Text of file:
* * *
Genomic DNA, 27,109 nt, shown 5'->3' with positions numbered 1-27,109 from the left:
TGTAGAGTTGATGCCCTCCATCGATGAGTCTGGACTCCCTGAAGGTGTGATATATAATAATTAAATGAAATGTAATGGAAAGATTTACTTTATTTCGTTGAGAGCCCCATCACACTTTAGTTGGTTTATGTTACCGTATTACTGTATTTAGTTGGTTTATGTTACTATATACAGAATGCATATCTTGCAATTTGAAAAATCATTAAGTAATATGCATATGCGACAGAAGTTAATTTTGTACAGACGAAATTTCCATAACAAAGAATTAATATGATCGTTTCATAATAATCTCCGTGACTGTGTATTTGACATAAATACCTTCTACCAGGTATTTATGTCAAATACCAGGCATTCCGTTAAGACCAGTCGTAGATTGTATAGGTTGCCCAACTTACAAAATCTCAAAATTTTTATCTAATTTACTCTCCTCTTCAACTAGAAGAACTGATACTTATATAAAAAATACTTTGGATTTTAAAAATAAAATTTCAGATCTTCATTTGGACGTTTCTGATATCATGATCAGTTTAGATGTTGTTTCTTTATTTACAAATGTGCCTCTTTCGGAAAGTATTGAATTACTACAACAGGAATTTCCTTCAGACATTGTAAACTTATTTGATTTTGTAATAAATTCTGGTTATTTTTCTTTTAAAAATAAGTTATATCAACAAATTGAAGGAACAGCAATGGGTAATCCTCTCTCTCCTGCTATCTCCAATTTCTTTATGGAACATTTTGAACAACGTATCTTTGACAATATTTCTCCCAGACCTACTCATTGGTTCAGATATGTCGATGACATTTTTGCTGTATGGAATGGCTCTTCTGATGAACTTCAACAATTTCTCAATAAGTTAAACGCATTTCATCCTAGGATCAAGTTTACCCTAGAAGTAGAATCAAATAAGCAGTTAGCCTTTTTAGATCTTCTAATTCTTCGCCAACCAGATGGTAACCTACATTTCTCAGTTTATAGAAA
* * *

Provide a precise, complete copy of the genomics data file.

Genomic DNA, 27,109 nt, shown 5'->3' with positions numbered 1-27,109 from the left:
TGTAGAGTTGATGCCCTCCATCGATGAGTCTGGACTCCCTGAAGGTGTGATATATAATAATTAAATGAAATGTAATGGAAAGATTTACTTTATTTCGTTGAGAGCCCCATCACACTTTAGTTGGTTTATGTTACCGTATTACTGTATTTAGTTGGTTTATGTTACTATATACAGAATGCATATCTTGCAATTTGAAAAATCATTAAGTAATATGCATATGCGACAGAAGTTAATTTTGTACAGACGAAATTTCCATAACAAAGAATTAATATGATCGTTTCATAATAATCTCCGTGACTGTGTATTTGACATAAATACCTTCTACCAGGTATTTATGTCAAATACCAGGCATTCCGTTAAGACCAGTCGTAGATTGTATAGGTTGCCCAACTTACAAAATCTCAAAATTTTTATCTAATTTACTCTCCTCTTCAACTAGAAGAACTGATACTTATATAAAAAATACTTTGGATTTTAAAAATAAAATTTCAGATCTTCATTTGGACGTTTCTGATATCATGATCAGTTTAGATGTTGTTTCTTTATTTACAAATGTGCCTCTTTCGGAAAGTATTGAATTACTACAACAGGAATTTCCTTCAGACATTGTAAACTTATTTGATTTTGTAATAAATTCTGGTTATTTTTCTTTTAAAAATAAGTTATATCAACAAATTGAAGGAACAGCAATGGGTAATCCTCTCTCTCCTGCTATCTCCAATTTCTTTATGGAACATTTTGAACAACGTATCTTTGACAATATTTCTCCCAGACCTACTCATTGGTTCAGATATGTCGATGACATTTTTGCTGTATGGAATGGCTCTTCTGATGAACTTCAACAATTTCTCAATAAGTTAAACGCATTTCATCCTAGGATCAAGTTTACCCTAGAAGTAGAATCAAATAAGCAGTTAGCCTTTTTAGATCTTCTAATTCTTCGCCAACCAGATGGTAACCTACATTTCTCAGTTTATAGAAA